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Mother Road revival: Cars, motorcycles, neon abound in Route 66 exhibit

“Kelly’s Brew Pub, 2012” by Oscar winning photographer Bill Tondreau has the look of a painting but is actually a composite digital print.

“Kelly’s Brew Pub, 2012” by Oscar winning photographer Bill Tondreau has the look of a painting but is actually a composite digital print.

Gosh, golly, gee whiz and 23 skidoo, the Albuquerque Museum showcases an American icon that was born in 1926 and died in 1985, only to be resurrected as a national treasure now 90 years old.

Yes, friends, I am referring to “Route 66: Radiance, Rust and Revival on the Mother Road,” an extravaganza of excess Americana, the whole kitsch and caboodle of the western migration, including antique cars, motorcycles, souvenirs, fictitious and real Indian lore and enough neon to placate the most ardent Nikola Tesla fan. Tesla is the inventor of neon signs, alternating current, hydroelectric generation and much more.

The biggest and best neon sign is the “El Vado Auto Court Motel” a rainbow-hued restoration of the original built in the 1950s. There are several other smaller neon signs that emblemize milestones along the historic Route 66 through Albuquerque.

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But let us not neglect the meat of the show. This multimedia installation is filled with symbols of the romantic notion of personal freedom to change your circumstances, move away from problems like the Dust Bowl and seek a better life.

Horace Greeley once said, “Go west, young man, go west,” and millions did just that. Men, women and children packed up belongings and took the Mother Road to better their lot or just to have a great adventure.

The television series “Route 66” (1960-64) represented the adventuresome side of Mother Road travels in glorious black-and-white for 116 episodes.

This gobsmacking exhibition is billed as a history show but is so chock-full of fine art, crafts and the narrative created by the vicissitudes of time, weathering and quotidian use, that the show itself is a wonderful work of art. Hats off to exhibition designer Tom Antreasian and his installation crew for an imaginative display of residuals from our most beloved national highway.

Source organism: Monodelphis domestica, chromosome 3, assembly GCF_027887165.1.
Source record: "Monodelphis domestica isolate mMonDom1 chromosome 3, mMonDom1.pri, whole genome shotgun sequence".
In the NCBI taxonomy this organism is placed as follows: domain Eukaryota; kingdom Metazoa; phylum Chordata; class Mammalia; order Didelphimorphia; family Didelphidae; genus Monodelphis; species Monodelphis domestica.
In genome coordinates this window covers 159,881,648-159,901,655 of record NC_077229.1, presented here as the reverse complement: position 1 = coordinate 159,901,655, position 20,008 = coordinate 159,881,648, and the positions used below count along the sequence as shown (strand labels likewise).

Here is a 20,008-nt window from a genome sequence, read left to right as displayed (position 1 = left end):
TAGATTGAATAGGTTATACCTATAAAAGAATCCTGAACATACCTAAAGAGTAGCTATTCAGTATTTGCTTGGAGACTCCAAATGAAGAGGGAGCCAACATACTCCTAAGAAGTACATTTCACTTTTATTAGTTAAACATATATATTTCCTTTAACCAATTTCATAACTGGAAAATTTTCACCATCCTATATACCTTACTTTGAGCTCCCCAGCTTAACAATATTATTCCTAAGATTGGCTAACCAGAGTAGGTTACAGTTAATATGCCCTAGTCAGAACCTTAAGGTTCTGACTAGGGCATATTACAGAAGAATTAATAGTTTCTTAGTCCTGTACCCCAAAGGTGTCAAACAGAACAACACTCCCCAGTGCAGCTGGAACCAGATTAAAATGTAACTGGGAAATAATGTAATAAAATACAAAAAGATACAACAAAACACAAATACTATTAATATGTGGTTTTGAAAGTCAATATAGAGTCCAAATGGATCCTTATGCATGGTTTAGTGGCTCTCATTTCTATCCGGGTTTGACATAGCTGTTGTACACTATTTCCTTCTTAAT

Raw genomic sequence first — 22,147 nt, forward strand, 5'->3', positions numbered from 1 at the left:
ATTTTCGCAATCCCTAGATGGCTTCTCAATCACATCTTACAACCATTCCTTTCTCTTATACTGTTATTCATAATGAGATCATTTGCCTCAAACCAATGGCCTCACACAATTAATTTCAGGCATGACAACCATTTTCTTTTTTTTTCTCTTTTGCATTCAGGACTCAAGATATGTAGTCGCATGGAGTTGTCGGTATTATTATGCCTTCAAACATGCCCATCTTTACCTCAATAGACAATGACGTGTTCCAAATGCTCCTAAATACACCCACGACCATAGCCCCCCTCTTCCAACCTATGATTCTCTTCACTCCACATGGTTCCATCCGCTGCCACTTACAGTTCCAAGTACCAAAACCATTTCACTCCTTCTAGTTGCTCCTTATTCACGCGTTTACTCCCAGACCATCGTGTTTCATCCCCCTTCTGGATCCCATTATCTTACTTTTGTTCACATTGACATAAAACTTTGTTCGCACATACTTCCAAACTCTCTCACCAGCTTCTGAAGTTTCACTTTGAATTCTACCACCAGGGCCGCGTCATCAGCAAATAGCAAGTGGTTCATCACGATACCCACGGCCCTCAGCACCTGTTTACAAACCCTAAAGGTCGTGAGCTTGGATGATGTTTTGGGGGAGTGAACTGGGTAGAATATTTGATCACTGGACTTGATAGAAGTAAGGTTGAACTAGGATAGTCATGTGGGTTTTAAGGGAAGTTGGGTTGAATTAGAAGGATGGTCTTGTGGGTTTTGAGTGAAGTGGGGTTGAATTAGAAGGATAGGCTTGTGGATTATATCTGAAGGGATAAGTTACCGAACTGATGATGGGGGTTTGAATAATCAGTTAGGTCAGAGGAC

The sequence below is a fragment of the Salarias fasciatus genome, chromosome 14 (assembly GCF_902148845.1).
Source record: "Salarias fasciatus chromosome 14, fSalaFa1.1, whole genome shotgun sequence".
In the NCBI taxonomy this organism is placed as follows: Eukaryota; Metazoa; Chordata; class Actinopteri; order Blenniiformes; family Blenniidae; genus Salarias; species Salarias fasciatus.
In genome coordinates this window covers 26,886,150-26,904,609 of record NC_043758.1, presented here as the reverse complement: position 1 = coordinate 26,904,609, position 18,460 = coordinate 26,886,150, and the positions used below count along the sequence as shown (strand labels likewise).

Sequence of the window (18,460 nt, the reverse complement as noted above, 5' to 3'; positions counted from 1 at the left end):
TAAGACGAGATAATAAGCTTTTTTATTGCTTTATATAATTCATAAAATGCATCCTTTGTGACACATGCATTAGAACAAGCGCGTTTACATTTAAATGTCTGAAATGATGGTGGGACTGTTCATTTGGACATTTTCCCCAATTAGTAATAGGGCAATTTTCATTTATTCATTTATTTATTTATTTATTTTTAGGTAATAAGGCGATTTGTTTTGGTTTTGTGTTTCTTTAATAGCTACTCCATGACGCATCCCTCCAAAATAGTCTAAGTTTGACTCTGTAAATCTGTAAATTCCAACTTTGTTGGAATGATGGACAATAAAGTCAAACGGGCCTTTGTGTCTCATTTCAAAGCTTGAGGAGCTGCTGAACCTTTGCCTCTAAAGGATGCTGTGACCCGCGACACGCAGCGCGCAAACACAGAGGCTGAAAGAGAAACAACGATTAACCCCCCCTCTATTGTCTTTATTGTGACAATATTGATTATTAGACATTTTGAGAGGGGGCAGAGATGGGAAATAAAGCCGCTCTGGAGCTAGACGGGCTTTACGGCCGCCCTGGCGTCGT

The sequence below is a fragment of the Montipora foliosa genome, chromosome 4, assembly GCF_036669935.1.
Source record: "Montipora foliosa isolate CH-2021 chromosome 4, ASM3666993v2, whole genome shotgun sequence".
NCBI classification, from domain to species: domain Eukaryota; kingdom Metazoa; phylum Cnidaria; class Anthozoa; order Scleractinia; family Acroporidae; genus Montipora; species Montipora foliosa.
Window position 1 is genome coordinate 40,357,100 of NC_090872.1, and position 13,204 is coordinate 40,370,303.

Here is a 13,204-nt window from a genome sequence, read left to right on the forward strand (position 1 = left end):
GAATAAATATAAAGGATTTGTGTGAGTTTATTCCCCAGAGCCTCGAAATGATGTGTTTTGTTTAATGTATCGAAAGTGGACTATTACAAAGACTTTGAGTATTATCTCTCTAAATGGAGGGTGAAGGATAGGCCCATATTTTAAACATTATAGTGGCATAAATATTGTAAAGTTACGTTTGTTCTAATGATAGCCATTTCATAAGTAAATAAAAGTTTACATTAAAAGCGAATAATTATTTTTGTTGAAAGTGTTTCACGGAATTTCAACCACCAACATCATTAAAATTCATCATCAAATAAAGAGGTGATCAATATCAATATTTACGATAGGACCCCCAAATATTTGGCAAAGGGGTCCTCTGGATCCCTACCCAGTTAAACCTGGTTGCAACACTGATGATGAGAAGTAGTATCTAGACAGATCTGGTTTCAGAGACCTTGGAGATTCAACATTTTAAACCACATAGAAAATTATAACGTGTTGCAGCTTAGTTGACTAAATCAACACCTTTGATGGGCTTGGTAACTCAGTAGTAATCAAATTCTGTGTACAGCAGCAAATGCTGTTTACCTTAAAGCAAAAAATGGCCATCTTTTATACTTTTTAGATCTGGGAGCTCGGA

“Route 66: Radiance Rust and Revival on the Mother Road” is filled with nooks and crannies that represent such concepts as peregrination, commercial enterprise and cultural concerns from artifacts to zeitgeist.

Poster for The Grateful Dead, 1966, by Stanley Mouse is part of the artist’s 1960s legacy of psychedelic art mainly produced in California.

Poster for The Grateful Dead, 1966, by Stanley Mouse is part of the artist’s 1960s legacy of psychedelic art mainly produced in California.

The whole enchilada includes a rusty but nice circa 1930 Chevy pickup parked in a vintage gas station, a 1940 Harley-Davidson used to collect pueblo pottery, images of cowboy songster Jules Allen, film star Roy Rogers and works by artists including Charles Craig, one-time New Mexico resident Stanley Mouse, Jackson Pollock, Tim Prythero, Bill Tondreau, William Warder and Andy Warhol.

Though the Chevy pickup vignette is full-scale, Prythero’s impeccably wrought miniature “Juanita’s Taco Wagon” tells an even more complex narrative. The bread truck-style body of the fast-food vehicle has all the dings, dents and scrapes of a real-life work truck that regularly squeezes past dumpsters through narrow alleys behind businesses with enough hungry employees to cover the day’s expenses.

The entrepreneurial truck is parked behind a well-patched red-brick wall featuring aging signage and a series of quick fixes. If you can imagine the best scale-model railroad layout you have ever seen, you will be about tenfold behind Prythero’s breathtaking quality of execution and attention to detail.

When Prythero finishes one of his pieces, he adds another poetic chapter to America’s Westward Ho saga. Put your wagons in a circle – they’re a comin’ over the rise!

Contemporary Albuquerque inspires Oscar-winning photographer Tondreau in “Kelly’s Brew Pub, 2012” a stunning multi-image digital print that looks too much like a painting not to be one, but that is Tondreau’s magic.

The show also brims with jewelry, pottery, memorabilia, vernacular and professional photography and trinkets for travelers of every stripe. I don’t recall a rubber tomahawk, but I did see a Western-themed souvenir vest with fringes and an ashtray.

Come on down for the time of your life and pick up a history lesson way more fun than you ever had in school. There are no yawns allowed in this pedal-to-the-rusty-metal spectacular.


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